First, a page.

Sure, Sela Sport owns the Cosmos, but who owns Sela Sport? They're a private company who has not, so far as I know, revealed their investors except to say they're "100% Saudi Owned". But until we actually know where their money comes from, we don't know if they could have hoped to outbid Sheikh Mansour.

I don't know why the text came out big. I have edited the post to reduce the size.

Anyway, there was no competitive bidding. The City/Yankees partnership paid the expansion fee that MLS laid out just as the Cosmos' owners could have done had they been so inclined; and the City/Yankees group did so only after the Cosmos chose not to.

I suppose that one could speculate that the Cosmos were never able to meet the $100 million fee. But that's not likely, as their ownership group was well vetted by MLS's expansion people. The league would never have met with the Cosmos in the first place if the club's owners' wealth hadn't been verified.

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You may be right. We'll never know. Or maybe they were vetted and found wanting.

But once City Football Group came around, the Cosmos lost whatever bargaining power they had with MLS. Before then, it's conceivable that they might have been able to negotiate an exception to the trademark rules, perhaps by granting MLS exclusive rights to use them without formally giving them up. Let's not forget how obviously desperate the league was to get into the market. MLS might have gone for such a deal just to have a marquee name in NYC. That is, until CFG entered the picture. Then their only choice was whether they wanted to try and outbid them.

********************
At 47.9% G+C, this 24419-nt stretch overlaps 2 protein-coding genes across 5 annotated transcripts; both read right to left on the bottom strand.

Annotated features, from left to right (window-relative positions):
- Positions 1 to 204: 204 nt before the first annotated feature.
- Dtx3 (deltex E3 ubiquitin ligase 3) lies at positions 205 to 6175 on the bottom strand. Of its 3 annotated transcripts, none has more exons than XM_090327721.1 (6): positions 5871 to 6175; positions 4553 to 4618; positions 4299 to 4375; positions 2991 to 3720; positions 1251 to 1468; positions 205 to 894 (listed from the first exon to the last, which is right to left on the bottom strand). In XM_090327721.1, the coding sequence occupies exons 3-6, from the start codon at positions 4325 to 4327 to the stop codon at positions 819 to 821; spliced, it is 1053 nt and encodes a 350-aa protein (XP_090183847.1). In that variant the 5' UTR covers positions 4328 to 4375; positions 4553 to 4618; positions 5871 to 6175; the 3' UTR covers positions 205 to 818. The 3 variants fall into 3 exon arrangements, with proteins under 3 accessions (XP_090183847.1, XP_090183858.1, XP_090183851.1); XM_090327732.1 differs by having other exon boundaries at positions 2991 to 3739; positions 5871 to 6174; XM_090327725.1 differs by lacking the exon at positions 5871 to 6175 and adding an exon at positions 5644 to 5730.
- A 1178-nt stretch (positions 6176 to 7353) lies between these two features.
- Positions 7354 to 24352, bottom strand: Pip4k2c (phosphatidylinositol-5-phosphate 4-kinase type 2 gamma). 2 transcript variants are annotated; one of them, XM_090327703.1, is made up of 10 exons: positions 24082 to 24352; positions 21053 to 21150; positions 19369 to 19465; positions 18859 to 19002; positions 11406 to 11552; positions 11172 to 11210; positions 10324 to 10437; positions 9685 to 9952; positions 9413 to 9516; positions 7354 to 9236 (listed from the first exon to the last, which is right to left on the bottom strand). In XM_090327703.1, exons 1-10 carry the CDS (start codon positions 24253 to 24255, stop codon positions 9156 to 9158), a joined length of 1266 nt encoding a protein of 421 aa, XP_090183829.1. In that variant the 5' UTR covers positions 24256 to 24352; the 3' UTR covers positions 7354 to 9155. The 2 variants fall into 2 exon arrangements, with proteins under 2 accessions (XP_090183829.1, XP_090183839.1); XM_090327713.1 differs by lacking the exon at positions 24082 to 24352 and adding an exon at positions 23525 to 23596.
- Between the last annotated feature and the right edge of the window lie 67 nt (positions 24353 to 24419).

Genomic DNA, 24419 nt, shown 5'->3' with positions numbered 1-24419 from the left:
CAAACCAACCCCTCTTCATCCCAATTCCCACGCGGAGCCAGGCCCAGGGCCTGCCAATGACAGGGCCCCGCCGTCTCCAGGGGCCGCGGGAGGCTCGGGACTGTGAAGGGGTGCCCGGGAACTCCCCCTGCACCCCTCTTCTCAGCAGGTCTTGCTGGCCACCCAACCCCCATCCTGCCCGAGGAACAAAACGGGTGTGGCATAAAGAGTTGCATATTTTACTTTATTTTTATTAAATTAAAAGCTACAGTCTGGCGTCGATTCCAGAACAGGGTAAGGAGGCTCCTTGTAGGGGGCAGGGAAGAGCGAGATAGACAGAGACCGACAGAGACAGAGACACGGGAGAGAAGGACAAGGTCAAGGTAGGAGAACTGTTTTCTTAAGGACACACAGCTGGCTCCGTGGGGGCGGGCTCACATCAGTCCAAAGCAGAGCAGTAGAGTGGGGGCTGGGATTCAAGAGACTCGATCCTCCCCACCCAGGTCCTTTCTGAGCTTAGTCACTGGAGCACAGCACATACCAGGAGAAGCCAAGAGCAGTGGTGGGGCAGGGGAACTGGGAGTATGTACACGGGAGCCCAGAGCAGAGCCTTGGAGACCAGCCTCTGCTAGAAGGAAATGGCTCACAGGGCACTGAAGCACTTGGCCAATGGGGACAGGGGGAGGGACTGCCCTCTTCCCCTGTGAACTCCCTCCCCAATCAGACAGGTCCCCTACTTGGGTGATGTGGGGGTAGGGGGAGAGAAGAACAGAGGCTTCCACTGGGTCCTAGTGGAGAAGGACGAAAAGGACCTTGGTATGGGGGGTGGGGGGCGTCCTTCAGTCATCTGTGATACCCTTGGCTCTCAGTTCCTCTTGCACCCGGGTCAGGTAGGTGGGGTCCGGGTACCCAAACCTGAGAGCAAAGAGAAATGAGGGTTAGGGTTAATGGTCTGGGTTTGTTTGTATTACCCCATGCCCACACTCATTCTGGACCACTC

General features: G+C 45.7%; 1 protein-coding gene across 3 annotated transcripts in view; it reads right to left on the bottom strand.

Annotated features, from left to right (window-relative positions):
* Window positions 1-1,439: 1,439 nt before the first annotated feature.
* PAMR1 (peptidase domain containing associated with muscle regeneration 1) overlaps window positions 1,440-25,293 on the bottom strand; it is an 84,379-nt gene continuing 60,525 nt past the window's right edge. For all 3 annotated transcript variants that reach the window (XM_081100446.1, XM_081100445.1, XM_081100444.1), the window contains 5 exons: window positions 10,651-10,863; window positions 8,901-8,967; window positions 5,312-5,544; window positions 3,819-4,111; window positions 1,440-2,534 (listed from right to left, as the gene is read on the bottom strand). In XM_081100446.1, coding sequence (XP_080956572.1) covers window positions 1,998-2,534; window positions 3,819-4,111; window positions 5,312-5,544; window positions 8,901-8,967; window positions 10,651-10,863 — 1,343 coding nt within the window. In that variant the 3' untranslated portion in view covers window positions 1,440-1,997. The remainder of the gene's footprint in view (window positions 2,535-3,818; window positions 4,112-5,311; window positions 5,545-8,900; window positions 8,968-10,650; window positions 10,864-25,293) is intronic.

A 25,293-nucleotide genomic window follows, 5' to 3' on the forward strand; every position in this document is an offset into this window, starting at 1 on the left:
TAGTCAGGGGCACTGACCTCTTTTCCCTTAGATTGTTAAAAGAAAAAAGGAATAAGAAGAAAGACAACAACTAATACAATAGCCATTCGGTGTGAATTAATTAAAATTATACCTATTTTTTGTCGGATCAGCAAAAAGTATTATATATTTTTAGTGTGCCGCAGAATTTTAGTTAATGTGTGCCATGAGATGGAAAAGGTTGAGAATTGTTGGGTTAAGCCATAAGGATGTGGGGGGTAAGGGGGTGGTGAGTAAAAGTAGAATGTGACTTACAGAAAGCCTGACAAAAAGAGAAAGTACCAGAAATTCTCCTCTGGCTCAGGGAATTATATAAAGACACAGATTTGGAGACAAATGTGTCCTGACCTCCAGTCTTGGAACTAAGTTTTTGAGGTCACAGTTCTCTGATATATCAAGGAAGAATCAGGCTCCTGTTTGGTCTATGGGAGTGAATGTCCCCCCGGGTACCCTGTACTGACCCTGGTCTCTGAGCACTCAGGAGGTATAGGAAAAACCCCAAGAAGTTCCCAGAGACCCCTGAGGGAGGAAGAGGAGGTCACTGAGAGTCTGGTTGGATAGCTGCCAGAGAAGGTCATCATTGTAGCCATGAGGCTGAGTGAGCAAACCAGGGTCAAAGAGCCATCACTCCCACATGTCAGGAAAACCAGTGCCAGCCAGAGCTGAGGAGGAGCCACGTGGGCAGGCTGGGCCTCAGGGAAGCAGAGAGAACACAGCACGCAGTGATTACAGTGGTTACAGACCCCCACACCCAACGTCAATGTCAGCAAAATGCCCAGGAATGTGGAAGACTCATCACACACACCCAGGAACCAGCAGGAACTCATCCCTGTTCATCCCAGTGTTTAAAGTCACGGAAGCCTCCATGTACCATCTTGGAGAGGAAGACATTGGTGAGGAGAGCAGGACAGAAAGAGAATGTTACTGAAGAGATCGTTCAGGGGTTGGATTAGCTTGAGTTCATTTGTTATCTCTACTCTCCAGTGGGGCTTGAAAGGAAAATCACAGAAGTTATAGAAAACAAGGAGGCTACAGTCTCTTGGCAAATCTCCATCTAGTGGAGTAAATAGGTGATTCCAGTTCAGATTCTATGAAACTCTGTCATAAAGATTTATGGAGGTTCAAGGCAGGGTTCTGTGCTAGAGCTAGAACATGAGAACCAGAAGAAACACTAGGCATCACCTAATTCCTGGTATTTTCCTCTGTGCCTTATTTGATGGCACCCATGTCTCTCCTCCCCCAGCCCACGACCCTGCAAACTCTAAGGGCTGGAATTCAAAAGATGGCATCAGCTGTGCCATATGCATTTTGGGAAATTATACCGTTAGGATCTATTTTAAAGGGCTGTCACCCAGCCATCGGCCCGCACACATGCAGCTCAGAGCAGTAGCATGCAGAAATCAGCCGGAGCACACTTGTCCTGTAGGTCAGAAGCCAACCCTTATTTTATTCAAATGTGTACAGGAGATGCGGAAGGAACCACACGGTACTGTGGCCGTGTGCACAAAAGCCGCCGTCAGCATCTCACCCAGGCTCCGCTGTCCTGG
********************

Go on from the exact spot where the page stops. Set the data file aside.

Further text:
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No, I'd say you need to save the derby for later in the season. Build the anticipation.

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Agreed. The first match will be a huge event, as will the first time those two face off.

Why cut the number of big games in half?

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As for Milwaukee, I think MLS might be too rich but

Don't wanna live in a world where freaking MLS is "too rich" for Milwaukee

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:D

I'm just saying that the buyin for MLS is now $70 million in expansion fees alone, plus the little matter of a soccer-specific stadium. That's a lot for a city to put in, especially if they haven't had a high-level minor-league team to show interest.

For the record, I think the city would be a slam-dunk. It's been soccer crazy for decades, but there hasn't been a local magnate willing to put in his own money to go pro. Until then, I don't see it happening.

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As for Milwaukee, I think MLS might be too rich but

Don't wanna live in a world where freaking MLS is "too rich" for Milwaukee

:D